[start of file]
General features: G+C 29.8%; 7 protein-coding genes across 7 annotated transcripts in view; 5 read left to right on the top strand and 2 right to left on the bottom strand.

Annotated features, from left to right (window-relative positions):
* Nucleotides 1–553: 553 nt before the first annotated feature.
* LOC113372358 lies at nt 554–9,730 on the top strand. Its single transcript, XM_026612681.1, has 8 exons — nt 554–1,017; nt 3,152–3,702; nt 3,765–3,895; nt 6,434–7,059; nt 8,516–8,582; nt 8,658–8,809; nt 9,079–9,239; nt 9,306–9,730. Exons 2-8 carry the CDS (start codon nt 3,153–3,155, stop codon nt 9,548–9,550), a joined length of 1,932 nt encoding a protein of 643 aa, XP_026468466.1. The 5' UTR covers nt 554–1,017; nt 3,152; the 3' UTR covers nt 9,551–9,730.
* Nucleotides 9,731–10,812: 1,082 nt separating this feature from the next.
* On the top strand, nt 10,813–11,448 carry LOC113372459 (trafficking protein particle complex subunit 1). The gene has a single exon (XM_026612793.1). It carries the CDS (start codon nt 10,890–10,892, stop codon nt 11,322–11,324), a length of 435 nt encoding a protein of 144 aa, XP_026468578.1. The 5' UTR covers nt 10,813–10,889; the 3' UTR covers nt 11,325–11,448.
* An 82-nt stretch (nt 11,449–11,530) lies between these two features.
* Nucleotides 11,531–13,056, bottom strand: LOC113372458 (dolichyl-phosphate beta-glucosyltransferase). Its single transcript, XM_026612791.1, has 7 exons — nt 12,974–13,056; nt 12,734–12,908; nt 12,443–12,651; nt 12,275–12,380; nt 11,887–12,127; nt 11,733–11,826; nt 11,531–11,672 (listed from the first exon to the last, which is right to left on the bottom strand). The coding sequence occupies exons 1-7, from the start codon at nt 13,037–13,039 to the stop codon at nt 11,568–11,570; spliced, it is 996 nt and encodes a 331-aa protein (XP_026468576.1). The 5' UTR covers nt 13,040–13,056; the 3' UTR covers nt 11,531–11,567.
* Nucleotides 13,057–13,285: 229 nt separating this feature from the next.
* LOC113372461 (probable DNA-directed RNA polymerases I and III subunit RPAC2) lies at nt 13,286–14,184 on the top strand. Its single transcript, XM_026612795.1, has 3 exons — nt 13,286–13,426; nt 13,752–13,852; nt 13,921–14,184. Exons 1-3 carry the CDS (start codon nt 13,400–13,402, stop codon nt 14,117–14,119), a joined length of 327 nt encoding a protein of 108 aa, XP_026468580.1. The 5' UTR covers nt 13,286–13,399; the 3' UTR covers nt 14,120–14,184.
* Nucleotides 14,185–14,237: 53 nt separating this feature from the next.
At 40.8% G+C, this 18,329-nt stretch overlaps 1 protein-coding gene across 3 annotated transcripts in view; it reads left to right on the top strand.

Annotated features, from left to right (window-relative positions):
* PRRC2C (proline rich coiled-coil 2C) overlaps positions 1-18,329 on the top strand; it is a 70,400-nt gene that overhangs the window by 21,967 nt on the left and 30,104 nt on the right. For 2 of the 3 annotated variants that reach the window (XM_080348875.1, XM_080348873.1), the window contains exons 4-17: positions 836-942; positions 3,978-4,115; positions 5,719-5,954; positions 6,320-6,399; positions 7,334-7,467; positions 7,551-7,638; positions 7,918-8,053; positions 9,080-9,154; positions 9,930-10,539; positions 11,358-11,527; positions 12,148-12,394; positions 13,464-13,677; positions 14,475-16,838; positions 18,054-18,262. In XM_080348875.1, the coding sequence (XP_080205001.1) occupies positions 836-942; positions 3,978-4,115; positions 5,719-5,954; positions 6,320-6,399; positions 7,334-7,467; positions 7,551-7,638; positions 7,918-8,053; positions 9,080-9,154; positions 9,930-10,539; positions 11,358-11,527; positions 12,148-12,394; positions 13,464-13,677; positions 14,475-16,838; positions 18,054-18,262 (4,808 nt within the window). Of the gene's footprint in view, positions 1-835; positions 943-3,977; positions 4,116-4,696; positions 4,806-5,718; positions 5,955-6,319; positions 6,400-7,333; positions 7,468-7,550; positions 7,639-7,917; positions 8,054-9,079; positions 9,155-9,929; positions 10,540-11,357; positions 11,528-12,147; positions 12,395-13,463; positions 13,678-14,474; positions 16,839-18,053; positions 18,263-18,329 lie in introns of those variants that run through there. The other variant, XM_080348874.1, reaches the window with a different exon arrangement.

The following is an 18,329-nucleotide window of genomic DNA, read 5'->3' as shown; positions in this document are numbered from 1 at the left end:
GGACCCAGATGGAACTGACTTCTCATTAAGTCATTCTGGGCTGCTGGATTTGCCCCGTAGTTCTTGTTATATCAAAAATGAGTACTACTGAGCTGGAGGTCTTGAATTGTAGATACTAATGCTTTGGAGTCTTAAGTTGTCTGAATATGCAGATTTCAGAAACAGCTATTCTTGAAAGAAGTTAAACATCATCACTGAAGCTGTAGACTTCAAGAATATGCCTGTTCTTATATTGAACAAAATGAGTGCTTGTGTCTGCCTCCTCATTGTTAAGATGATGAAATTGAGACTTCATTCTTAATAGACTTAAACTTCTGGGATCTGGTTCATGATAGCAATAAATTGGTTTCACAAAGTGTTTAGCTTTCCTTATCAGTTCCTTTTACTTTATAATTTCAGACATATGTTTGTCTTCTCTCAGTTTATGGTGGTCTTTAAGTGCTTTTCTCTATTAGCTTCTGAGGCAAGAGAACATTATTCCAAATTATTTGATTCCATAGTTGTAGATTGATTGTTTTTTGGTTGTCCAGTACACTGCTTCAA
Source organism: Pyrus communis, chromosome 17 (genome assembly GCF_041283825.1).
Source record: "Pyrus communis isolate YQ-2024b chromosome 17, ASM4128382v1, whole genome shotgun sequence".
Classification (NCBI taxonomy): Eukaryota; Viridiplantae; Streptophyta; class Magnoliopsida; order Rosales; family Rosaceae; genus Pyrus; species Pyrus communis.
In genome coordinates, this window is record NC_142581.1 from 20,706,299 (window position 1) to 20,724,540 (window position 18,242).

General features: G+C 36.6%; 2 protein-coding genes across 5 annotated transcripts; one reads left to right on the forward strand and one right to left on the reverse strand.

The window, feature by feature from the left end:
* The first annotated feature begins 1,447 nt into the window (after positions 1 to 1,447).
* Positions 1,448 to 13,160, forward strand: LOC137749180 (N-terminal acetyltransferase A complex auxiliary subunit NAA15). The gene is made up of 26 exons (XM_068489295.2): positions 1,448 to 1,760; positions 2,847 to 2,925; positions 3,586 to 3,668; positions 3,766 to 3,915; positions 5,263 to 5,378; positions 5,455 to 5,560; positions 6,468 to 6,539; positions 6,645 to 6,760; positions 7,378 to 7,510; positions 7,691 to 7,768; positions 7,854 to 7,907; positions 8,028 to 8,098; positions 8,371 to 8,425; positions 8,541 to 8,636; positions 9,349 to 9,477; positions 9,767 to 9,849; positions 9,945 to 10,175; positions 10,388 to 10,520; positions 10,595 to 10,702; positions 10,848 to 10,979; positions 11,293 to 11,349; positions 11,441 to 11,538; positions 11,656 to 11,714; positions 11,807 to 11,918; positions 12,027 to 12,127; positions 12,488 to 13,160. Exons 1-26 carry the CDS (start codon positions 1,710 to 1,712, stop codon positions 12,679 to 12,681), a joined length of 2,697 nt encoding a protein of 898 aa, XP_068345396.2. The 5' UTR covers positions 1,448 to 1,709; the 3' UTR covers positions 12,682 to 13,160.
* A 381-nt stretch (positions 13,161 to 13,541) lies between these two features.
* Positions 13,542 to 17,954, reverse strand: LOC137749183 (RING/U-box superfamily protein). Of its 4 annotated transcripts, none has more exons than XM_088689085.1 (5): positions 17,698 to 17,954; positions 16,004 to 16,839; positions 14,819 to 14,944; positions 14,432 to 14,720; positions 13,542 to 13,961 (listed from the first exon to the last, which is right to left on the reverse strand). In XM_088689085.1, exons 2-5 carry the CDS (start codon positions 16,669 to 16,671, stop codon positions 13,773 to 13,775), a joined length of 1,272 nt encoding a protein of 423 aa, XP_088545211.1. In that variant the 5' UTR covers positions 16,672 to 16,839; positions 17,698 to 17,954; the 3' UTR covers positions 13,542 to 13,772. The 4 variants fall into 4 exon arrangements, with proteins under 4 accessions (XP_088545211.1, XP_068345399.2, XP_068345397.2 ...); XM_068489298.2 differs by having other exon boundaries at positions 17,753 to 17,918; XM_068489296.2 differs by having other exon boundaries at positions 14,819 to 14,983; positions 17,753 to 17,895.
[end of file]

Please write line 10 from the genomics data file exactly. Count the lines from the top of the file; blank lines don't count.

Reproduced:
* LOC113372461 (probable DNA-directed RNA polymerases I and III subunit RPAC2) lies at nt 13,286–14,184 on the top strand. Its single transcript, XM_026612795.1, has 3 exons — nt 13,286–13,426; nt 13,752–13,852; nt 13,921–14,184. Exons 1-3 carry the CDS (start codon nt 13,400–13,402, stop codon nt 14,117–14,119), a joined length of 327 nt encoding a protein of 108 aa, XP_026468580.1. The 5' UTR covers nt 13,286–13,399; the 3' UTR covers nt 14,120–14,184.